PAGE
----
Being a parent is one of the most important things you’ll ever do. You aren’t just changing diapers, feeding and clothing someone. You are molding, shaping and helping to develop a person. How you treat them, protect them, and teach them will make all the difference. I have listened to countless people in counselling sessions detail painful memories from their childhood and share how it has followed them into adulthood.
Kids whose parents or teachers called them stupid [one time is enough] can carry that label with them well into adulthood. What we don’t do, as well as what we do do, will have a lasting impact.
I believe this is great news. It means we can love and discipline them in a way that helps them to live up to their potential. If we keep this concept in mind from their birth to the day we drop them off at college, we’ll naturally make better decisions.
Here are a few ways we – as parents – often do our children a disservice.
1) Making them think the world revolves around them. Obviously, children change everything. While bringing a child into the world we will do things different, see thing differently and work things differently.
However, ultimately the family existed before the baby and it’s because of the family that the baby exists. Therefore, the goal is to integrate the baby into your family not to make your family revolve around the baby. If everything you do is to make the baby happy, what will you do when you have baby #2? Baby #1 will feel truly rejected because their whole life they were all that was happening.
With new baby there isn’t as much time to devote to Baby #1 and this is where competition and jealousy can set in. If you start integrating your baby into the family life and not focusing the family life solely on the baby you will cut down significantly on sibling jealousy and the hard realisation they’ll get when they grow up and realise the world doesn’t pander to them.
2) Not teaching them personal responsibility for their actions and decisions. When your child messes up, breaks something, or acts in a way that needs discipline, this is a great opportunity to teach them about personal responsibility. Ultimately we are all responsible for our own actions. Blame shifting starts at an early age and aside from being unattractive and unproductive in adult years, it is a hard habit to kick.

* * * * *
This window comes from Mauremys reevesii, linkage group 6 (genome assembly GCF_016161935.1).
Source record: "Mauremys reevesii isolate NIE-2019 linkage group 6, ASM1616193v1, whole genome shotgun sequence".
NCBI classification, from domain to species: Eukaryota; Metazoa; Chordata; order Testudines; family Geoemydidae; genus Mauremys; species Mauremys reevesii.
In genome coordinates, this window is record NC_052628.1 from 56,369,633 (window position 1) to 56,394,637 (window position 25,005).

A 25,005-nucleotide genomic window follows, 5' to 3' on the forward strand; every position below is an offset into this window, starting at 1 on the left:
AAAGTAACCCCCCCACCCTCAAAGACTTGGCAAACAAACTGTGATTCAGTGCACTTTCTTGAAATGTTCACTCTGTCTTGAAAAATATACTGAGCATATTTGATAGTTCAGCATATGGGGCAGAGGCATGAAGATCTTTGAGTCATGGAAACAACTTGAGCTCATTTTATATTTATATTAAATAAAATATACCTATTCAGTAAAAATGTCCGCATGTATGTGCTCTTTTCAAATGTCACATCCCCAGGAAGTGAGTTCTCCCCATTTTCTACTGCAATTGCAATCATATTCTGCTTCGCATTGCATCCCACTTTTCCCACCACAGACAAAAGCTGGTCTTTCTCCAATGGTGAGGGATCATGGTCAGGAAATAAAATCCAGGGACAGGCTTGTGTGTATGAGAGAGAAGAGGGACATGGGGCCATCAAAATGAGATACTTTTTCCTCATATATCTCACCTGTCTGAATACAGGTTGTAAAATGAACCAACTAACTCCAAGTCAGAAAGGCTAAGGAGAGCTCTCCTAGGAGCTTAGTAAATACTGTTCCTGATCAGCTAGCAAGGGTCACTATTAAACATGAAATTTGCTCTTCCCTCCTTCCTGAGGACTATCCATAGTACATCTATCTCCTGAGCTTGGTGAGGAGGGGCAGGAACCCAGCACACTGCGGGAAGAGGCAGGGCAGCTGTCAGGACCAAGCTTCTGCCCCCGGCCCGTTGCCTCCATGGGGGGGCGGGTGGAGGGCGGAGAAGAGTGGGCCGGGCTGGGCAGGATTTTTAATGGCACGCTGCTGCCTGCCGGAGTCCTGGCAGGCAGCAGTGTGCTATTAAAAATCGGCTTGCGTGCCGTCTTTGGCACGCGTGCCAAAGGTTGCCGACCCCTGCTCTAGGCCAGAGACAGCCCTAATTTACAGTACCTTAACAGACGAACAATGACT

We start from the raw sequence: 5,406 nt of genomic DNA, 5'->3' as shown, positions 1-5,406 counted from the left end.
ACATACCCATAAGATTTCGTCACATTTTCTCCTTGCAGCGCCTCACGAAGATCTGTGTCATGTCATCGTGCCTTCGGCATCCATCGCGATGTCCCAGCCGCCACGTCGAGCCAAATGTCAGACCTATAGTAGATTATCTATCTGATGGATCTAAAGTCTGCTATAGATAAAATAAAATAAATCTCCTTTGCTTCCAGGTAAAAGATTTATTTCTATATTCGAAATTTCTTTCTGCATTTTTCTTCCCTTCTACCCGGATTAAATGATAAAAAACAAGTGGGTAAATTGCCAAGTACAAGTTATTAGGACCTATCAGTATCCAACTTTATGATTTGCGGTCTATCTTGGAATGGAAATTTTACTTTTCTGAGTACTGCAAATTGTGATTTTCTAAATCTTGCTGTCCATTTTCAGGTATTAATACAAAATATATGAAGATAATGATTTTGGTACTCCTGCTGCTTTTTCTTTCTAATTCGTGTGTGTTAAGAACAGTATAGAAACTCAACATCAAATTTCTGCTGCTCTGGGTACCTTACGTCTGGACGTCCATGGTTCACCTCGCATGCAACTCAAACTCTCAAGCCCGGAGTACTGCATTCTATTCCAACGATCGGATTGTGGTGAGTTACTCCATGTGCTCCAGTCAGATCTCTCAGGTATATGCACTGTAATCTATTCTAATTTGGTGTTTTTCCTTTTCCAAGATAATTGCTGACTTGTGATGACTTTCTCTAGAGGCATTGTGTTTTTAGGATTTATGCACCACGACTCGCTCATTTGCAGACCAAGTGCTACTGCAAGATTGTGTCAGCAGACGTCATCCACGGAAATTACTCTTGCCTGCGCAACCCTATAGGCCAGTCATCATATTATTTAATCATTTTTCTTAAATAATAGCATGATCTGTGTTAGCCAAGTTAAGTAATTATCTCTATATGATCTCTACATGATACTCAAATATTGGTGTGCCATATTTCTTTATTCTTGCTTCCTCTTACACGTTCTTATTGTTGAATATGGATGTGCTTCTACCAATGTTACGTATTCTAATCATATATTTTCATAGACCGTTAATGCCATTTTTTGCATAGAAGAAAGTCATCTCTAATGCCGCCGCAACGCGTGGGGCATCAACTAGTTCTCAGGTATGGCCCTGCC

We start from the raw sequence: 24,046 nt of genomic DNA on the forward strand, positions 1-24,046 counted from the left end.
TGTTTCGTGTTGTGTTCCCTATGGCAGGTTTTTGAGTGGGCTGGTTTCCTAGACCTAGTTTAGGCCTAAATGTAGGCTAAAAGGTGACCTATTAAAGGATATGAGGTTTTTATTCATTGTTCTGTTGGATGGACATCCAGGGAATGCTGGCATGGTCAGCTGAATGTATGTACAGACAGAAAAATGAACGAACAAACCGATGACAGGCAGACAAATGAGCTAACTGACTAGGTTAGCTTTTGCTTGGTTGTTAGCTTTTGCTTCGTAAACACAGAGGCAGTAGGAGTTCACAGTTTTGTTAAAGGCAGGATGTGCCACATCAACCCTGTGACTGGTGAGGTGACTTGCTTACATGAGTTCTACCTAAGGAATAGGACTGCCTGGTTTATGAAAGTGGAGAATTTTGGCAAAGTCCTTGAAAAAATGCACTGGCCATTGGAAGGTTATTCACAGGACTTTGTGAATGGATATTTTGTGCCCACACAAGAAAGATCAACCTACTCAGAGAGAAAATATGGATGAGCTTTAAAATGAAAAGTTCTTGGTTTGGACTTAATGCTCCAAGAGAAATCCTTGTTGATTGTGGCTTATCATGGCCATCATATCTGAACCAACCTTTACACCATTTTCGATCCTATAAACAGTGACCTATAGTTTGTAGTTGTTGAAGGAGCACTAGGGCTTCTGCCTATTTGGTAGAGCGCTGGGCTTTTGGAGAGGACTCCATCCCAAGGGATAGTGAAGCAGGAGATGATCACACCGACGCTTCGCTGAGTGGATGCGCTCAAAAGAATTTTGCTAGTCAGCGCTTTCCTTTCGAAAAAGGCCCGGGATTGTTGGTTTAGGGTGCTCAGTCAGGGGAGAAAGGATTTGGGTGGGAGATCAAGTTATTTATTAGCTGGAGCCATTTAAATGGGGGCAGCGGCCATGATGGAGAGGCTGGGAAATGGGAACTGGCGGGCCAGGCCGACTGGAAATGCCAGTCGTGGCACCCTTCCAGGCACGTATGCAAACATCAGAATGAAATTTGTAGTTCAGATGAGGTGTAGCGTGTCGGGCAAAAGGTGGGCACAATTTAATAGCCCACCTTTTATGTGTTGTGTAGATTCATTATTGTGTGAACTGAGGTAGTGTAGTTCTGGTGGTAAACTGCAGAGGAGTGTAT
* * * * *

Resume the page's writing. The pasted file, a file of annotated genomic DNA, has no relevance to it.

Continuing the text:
If we clean up all of our children’s messes without allowing them to experience negative consequences that come from their choices, we don’t teach them to make good decisions. Or at least, to live with the decisions they make.
3) Always trying to keep them “happy.” There is something called contentment and there is something called happiness. We can be content while not being happy in the moment. If our goal is to have a loving safe home environment that will necessitate some moments of unhappiness in our children. They won’t want to nap, go to bed, eat their vegetables, stay out of the trash can, etc.
We can’t let their moods dictate our decisions. Kids moods change as quick as those mood rings we had in middle school. We will be changing like shifting shadows if we parent reactively based on their temperament rather than proactively based on a strategy.
4) Making them unlikable. I don’t know about you but I think brats are unlikable. No matter the age. A 4 year old brat is just as unlikable as a 40 year old brat. I don’t tend to be friends with many brats. To a large extent, we determine how our children’s personality forms. They will be born how they are and how we mould them will determine the rough edges.
Sweet and unassuming kids might do what bullies tell them to when they are little. But as they grow up the nice kids will pair off and the bullies will be left alone, to feel rejected, and thus will continue a bully cycle. If we discipline our children, teach them to share, show how to respect and honour others, we’ll make a person that will be well liked and accepted throughout their life.
5) Not introducing them to the concept of authority. Everybody answers to somebody. Even the President of the United States of America answers to others. If we teach our kids to understand authority and to obey those who are there to protect and look out for him, it will be helpful as they grow. God is our ultimate authority and we’ll answer for our behaviour one day. When kids realize they don’t run the show and they aren’t allowed to do whatever comes into their rapidly moving brains, they’ll make more responsible choices.
Thinking long-term about how we want our children to “turn out” will help us make good decisions now!